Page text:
This is not quite beta/vhs as someone mentioned.  Rather, there were many slightly different acoustic record formats -- different speeds, different groove widths, of course different record diameters, different sized center holes, vertical vs. lateral, all to attempt to get around other people's patents with essentially the same basic technology.  And this was true among both flat discs and cylinder formats.

The Edison cylinder finally failed as a pre-recorded music format during the depression.  (It continued to be used for office dictation until after WWII when tape came along.  But Victor also failed during the depression.  RCA then bought Victor and some years later switched branding to RCA-Victor.  Radio in the 20s was the internet of the 90s.

hell of a first post! welcome aboard the crazy train  ;D :guitarist:
AKG414 XLS/ST> TCM-Mod Tascam HDP2
Musichall Mambo > VR-2's

Offline zowie

  • Trade Count: (0)
  • Taperssection Newbie
  • *
  • Posts: 2
Re: Value of antique Edioson record player?
« Reply #19 on: February 15, 2018, 02:03:10 AM »
Thanks.  I was here years ago, back when NJB3 and MD were state of the art, but got out of taping for a while.
« Last Edit: February 15, 2018, 02:05:29 AM by zowie »

Offline anodyne33

  • You'll have that
  • Trade Count: (0)
  • Needs to get out more...
  • *****
  • Posts: 14208
  • Gender: Male
  • All my life there's been the magnets.
Re: Value of antique Edioson record player?
« Reply #20 on: February 20, 2018, 09:22:29 AM »
+T
Pockets full of nickels and nothing left to eat, and I'm stuck behind a semi on Soniat Street.

Offline WiFiJeff

  • Trade Count: (1)
  • Taperssection Member
  • ***
  • Posts: 780
  • Gender: Male
  • I tape therefore I am.
Re: Value of antique Edioson record player?
« Reply #21 on: May 15, 2018, 07:26:28 PM »
I'm coming to this thread a little late, but I do collect these things.  From the look of the grill and the record storage below, this would be a C19, the earlier 250 usually had different record drawers below.  It was introduced in 1919.  But there is overlap, as cabinets (made by furniture companies) got used up or not (and collectors sometimes put the wrong grill on a repaired machine), so you will have to look at the medallion inside, which should also identify it as a "Laboratory Model" which was meant to make it appealing to the techies of the day, I suppose.  It had a bigger spring motor and bigger acoustic horn than cheaper consoles.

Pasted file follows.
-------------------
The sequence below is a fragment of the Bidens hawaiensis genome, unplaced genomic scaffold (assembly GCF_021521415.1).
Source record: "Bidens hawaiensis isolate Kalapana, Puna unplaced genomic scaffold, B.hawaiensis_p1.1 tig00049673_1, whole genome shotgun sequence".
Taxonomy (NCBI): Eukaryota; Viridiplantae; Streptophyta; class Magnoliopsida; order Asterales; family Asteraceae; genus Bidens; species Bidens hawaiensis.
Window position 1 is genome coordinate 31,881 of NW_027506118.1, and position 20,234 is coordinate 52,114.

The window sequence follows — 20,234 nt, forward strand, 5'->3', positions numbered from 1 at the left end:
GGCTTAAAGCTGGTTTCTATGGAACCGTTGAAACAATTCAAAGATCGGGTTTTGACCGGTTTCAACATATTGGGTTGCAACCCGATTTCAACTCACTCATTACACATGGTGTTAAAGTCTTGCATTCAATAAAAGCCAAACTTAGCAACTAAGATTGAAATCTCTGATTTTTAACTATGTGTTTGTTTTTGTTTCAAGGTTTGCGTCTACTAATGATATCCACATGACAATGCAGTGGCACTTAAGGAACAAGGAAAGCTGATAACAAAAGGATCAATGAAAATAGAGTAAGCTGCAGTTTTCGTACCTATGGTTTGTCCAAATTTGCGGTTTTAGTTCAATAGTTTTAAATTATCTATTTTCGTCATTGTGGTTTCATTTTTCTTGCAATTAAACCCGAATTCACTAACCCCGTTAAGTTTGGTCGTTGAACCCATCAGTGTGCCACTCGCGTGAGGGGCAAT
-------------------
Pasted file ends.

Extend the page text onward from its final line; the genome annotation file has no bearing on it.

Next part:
The Edison cylinder finally failed as a pre-recorded music format during the depression.  (It continued to be used for office dictation until after WWII when tape came along.  But Victor also failed during the depression.  RCA then bought Victor and some years later switched branding to RCA-Victor.  Radio in the 20s was the internet of the 90s.

RCA bought Victor just before the market crash in 1929, Ned Johnson sold out at exactly the best time.  Pressure from new radio technology, which was the rage, was hurting record sales.  Edison was for a long time a holdout against electronic recording techniques, by the time they jumped into that (pushed by Edison's son) they had lost the game and the final late-20s electric records and radiolas never took off for them.  Edison abandoned original recording to cylinders before WW I, they continued to produce cylinders mainly for the rural market but these were copies of material recorded for the flat Diamond Discs, which weighed in at about a pound each and were vertically cut. These late cylinders were transferred by playing a Diamond Disc to make a cylinder mold, so they are generally worse sounding than the same title on Diamond Disc.  The selling point for both was that you never had to change the diamond needle, versus the usual 78s played with a steel needle that had to be (or ought to be) replaced after each play.  Edison officially quit making commercial records October 21, 1929, the stock market crashed on October 24 and the Depression followed that, it had nothing directly to do with Edison's surrender or RCA buying Victor.

Jeff

 

RSS | Mobile
Page created in 0.142 seconds with 29 queries.
© 2002-2018 Taperssection.com
Powered by SMF